Home purchase loans jumped to a 57 percent share of all mortgage originations in February, up from 53 percent in January.  Data from the latest Ellie Mae Origination Insight Report indicate while this share is up by 5 percentage points from the previous February, it remains well below the recent high for purchase mortgages of 65 percent in June 2016.

Ellie Mae says closing times were way down in February, dropping from 51 days in January to 46 days for all loans.  Refinances took an average of 47 days compared to 53 and purchase loans fell to 45 from 48 days.

Conventional loans had a 63 percent share of the market, compared to 66 percent in January.  FHA increased its share by 2 percentage points and VA by 1 point to 23 percent and 10 percent respectively. 

FICO scores for closed loans eased slightly, down from 722 in January to 720.  The average FICO score was 11 points lower than last year's high reached in August and September but was up one point from the beginning of 2016.  Ellie Mae said 67 percent of all closed loans, 70 percent of purchase mortgages, and 64 percent of refinance borrowers had scores of 700 or more.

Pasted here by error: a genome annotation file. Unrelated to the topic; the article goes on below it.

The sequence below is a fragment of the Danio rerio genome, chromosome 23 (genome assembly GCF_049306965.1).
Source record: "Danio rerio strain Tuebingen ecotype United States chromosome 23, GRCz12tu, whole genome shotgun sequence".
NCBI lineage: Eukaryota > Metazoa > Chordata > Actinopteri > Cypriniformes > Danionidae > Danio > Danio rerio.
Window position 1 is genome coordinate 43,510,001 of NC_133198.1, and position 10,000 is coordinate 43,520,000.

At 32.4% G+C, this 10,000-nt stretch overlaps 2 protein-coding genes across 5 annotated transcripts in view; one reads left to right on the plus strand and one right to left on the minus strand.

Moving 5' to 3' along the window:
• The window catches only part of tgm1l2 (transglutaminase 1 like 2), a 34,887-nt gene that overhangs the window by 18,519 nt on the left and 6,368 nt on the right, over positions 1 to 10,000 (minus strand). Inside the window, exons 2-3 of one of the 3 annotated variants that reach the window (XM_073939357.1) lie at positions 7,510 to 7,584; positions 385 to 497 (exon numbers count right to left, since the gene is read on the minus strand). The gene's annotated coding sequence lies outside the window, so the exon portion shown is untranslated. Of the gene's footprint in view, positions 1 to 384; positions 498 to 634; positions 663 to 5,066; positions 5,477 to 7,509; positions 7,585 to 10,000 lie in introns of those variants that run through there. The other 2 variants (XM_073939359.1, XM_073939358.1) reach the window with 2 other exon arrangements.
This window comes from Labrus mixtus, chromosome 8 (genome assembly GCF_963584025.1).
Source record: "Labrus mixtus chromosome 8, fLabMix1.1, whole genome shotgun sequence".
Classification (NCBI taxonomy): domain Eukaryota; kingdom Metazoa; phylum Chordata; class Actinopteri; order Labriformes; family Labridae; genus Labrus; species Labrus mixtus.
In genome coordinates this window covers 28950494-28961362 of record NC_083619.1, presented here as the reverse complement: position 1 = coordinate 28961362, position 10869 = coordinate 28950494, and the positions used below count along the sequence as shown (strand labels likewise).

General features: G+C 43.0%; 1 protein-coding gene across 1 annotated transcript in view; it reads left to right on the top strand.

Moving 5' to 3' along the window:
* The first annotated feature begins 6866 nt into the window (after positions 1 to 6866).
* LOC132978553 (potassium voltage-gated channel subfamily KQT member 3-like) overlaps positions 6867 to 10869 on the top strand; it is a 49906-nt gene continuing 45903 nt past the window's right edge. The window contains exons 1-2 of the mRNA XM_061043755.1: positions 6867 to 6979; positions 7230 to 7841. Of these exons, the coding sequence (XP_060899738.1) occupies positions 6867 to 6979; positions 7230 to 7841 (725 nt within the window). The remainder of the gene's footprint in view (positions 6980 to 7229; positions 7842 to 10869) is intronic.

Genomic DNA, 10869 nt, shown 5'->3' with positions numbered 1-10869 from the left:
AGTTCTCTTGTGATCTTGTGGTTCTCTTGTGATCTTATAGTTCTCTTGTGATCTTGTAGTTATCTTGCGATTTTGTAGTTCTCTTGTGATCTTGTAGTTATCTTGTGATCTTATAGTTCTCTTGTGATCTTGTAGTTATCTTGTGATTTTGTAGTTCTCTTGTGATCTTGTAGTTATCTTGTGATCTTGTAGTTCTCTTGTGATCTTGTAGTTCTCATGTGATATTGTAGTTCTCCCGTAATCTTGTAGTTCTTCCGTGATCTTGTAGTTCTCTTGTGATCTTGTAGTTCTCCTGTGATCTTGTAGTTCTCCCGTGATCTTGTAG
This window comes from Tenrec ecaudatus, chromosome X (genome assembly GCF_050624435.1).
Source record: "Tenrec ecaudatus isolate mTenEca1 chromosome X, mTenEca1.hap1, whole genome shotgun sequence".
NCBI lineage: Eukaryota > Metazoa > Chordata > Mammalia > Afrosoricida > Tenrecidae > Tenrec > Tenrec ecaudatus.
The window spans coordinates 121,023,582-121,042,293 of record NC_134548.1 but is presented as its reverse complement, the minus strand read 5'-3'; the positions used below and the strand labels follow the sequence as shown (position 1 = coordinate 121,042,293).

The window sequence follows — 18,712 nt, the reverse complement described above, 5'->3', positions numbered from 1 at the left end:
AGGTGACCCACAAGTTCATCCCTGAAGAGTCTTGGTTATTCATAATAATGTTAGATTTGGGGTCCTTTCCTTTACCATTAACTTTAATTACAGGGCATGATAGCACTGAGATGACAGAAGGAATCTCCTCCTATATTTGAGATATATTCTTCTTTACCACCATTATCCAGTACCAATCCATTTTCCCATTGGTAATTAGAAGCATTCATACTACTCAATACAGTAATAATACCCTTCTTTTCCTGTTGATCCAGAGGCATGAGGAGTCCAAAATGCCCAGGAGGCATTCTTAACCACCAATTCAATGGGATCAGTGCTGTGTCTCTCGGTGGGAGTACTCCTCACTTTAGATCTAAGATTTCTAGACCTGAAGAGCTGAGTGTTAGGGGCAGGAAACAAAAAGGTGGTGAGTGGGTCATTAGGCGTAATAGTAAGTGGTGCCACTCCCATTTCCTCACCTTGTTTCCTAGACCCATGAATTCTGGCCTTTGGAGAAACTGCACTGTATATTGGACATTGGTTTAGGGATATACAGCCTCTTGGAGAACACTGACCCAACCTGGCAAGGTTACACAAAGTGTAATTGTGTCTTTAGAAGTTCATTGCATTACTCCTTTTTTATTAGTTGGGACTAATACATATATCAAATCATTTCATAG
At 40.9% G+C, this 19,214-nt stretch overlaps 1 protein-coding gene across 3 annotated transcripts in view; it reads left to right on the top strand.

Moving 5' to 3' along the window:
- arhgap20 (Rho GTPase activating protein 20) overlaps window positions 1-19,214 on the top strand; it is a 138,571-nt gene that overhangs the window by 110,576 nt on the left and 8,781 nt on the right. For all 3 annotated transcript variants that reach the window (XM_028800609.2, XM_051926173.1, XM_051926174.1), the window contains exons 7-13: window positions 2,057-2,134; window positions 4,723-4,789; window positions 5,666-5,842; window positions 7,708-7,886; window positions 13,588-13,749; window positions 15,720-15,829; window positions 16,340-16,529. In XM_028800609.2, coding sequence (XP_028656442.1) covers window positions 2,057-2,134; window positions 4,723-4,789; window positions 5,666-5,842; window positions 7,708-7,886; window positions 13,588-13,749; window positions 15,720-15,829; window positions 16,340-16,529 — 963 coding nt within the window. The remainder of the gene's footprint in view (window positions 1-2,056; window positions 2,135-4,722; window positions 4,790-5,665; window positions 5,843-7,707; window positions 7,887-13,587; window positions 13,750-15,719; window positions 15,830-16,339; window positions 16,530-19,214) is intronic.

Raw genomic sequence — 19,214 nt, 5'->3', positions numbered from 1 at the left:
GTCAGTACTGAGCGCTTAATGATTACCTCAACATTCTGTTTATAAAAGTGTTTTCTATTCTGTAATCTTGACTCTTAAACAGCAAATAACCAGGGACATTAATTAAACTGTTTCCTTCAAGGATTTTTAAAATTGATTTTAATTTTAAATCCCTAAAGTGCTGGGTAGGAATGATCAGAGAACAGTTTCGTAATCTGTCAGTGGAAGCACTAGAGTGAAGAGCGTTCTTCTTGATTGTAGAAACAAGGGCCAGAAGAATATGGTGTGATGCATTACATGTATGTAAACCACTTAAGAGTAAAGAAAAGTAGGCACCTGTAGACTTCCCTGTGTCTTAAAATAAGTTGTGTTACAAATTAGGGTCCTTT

Closing rates for all loans decreased from 72.2 percent in January to 70.6 percent.  The rate for purchases decreased from 76.8 percent to 75.9 percent and for refinancing from 67.9 percent to 65.4 percent. Ellie Mae computes closing rates on a sampling of loan applications initiated 90 days earlier, in this case November 2016.

"The purchase market led the way in February, representing 57 percent of total closed loans," said Jonathan Corr, president and CEO of Ellie Mae. "Along with the growing purchase market, we're seeing the time to close all loans decrease and FICO scores decline, trends that we will continue to watch in the coming months."

The Origination Insight Report mines its application data from a sample of approximately 75 percent of all mortgage applications that were initiated on its mortgage management system.  The company considers its report to be a strong proxy of the underwriting standards employed by lenders across the country.